Mary Jo Matsumoto works across a variety of mediums including oil paint, ceramics, and bronze. The repeating motifs of women, ocean life, and mythology that she developed during her 14-year career as an accessory designer now intertwine and unfold in her paintings and sculptures. Her realistic portraits seek to convey the inner world, particularly the untold stories of women. The unseen world is something she attempts to address in all of her work, regardless of subject matter. Recently she’s been painting on round canvases because of the healing reference to the eternal cycle of life as we emerge from the effects of this past year.
Mary Jo lives in Laguna Niguel, California. When not making art, she interviews inspiring painters, sculptors, and curators at her site, FoxandBunny.net. She was born in Fort Benning, Georgia, and grew up in California. Graduating from U.C. Berkeley, she received an MFA from New York University Tisch School of the Arts. She ran her own company as a handbag and fine jewelry designer before pursuing a career in the visual arts. Mary Jo began studying drawing, painting, and sculpture at the Art Students League of New York in 2015. She studied at Angel Academy of Art in Florence, Italy, and returned to study sculpture and painting in NYC from 2018-2020. Her bronze Sphinx won Best in Show in the 2019 Art Students League Bronze show and her white bronze sculpture, Dove, won an Honorable Mention in 2015. Her work has been featured in Georgette Magazine, LINEA: Art Journal, and Classiq.me.
My work this year has been about exploring the idea of untold stories and the inner world, particularly of women. I’ve been making paintings and drawings of people, water, and animals since I was a child, with internal stories to go along with the fairytales I read. I went on to study Greek mythology in college. To me these stories feel very close to the dream state; they are nonlinear, poetic, violent, filled with strange creatures, and bigger than life. In many ways, re-reading the Odyssey just before the pandemic happened influenced my paintings. The fall from grace, unwise decisions, and struggle for redemption dramatically played out in the news while I painted. I think that examining the human condition can reflect our secret fears and desires. I find that despite training classically, I’m still pulled to experiment with different mediums and ways of applying paint. I’m equally inspired by abstract as well as figurative artists and look to art history constantly as a treasure trove that fuels my imagination.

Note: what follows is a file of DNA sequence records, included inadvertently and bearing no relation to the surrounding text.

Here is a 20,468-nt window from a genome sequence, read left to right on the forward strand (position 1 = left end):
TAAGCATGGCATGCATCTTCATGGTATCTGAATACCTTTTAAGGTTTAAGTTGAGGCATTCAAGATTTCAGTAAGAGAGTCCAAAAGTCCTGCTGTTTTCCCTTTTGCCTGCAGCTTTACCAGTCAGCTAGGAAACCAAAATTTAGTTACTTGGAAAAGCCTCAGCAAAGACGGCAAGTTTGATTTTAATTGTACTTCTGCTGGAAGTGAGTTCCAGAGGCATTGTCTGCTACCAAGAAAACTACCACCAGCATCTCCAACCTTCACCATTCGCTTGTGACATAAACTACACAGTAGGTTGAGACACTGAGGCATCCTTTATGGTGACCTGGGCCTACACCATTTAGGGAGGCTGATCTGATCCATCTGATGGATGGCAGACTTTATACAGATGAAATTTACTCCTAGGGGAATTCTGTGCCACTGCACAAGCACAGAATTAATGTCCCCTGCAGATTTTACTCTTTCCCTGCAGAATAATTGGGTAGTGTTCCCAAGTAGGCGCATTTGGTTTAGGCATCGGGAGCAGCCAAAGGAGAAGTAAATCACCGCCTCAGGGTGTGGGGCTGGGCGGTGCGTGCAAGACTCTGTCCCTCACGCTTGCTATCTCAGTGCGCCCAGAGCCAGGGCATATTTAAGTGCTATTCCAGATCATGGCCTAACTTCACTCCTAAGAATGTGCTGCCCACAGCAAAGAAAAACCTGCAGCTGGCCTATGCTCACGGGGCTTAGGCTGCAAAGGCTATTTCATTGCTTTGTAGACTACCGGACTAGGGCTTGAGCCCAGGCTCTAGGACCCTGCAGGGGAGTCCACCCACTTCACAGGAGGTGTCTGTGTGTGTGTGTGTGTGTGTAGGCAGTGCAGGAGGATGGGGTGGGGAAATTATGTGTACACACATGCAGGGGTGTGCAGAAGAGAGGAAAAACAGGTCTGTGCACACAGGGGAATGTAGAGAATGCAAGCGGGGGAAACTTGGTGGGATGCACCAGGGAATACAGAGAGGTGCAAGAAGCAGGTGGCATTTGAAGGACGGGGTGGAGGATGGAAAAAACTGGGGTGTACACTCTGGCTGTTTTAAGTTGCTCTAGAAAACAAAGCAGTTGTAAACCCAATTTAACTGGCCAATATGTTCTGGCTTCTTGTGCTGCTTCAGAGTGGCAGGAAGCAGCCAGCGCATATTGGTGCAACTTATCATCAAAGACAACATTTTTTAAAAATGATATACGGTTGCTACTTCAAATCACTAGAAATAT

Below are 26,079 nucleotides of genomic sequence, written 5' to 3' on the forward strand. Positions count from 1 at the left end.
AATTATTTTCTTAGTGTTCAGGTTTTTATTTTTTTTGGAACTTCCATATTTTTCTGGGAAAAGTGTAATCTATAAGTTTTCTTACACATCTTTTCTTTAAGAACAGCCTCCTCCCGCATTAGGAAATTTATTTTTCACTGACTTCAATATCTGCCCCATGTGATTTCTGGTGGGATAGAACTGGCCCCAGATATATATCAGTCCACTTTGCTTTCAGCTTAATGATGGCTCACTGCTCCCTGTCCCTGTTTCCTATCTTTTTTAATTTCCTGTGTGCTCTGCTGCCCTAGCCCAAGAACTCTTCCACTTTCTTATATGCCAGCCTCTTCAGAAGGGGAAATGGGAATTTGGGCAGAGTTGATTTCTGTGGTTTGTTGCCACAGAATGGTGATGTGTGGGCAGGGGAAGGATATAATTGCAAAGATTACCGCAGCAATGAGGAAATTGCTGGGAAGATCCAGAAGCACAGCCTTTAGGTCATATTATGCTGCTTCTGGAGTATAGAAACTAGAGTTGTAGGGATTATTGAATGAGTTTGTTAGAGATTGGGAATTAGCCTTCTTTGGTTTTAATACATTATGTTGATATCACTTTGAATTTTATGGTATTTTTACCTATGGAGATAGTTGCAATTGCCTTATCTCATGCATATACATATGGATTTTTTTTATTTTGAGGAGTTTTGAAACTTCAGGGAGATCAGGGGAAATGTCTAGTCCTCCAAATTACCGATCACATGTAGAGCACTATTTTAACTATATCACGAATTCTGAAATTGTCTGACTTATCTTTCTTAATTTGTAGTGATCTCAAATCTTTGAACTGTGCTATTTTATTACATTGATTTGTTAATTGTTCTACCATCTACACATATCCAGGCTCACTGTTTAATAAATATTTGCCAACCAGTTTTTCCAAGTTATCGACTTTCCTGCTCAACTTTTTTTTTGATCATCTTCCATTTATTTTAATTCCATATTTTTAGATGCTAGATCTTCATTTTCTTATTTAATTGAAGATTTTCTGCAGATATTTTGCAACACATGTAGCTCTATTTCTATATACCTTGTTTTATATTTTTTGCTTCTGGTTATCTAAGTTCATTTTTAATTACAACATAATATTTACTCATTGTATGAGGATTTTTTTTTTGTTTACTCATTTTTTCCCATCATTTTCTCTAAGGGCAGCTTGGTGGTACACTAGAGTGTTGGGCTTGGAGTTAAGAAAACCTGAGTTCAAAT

What does “Gaze” mean to you & how do you connect it to your work?
The concept of “Gaze” is very personal to me. I wrote my honors thesis at U.C. Berkeley about women in art and how the male gaze has shaped art history and the role of women in art as well as affected the work of women artists. We are now living in a golden age of female artists where one-woman shows that would’ve been ridiculed a decade ago are happening at major museums and galleries around the world. It’s a time in portraiture where women can look the viewer straight in the eye with an unflinching stare, whereas in the past only the very wealthy or those of the lowest level of society were allowed to do so in art. I also believe that the inward gaze is often the most emotional and often the hardest to convey. My work this past year has dealt with both kinds of gazes, outward and inward, in an attempt to capture the unseen internal world present in both. “Woman in a Beer Can Hat” is a graphite portrait of a dear friend. I wanted to show both her fearless nature with an unflinching dead-on gaze but at the same time glimpse a more vulnerable elusive quality that is hard to put into words. “The Pandemic” is a painting of a nurse in overwhelm during the worst moments early on in the pandemic. Although her gaze does not meet the viewer’s eyes, I wanted to convey her inward state of mind. “In the Forest” is a portrait of a friend who moved to the forest during the pandemic. These pieces, while very different, speak about the power of “Gaze”.
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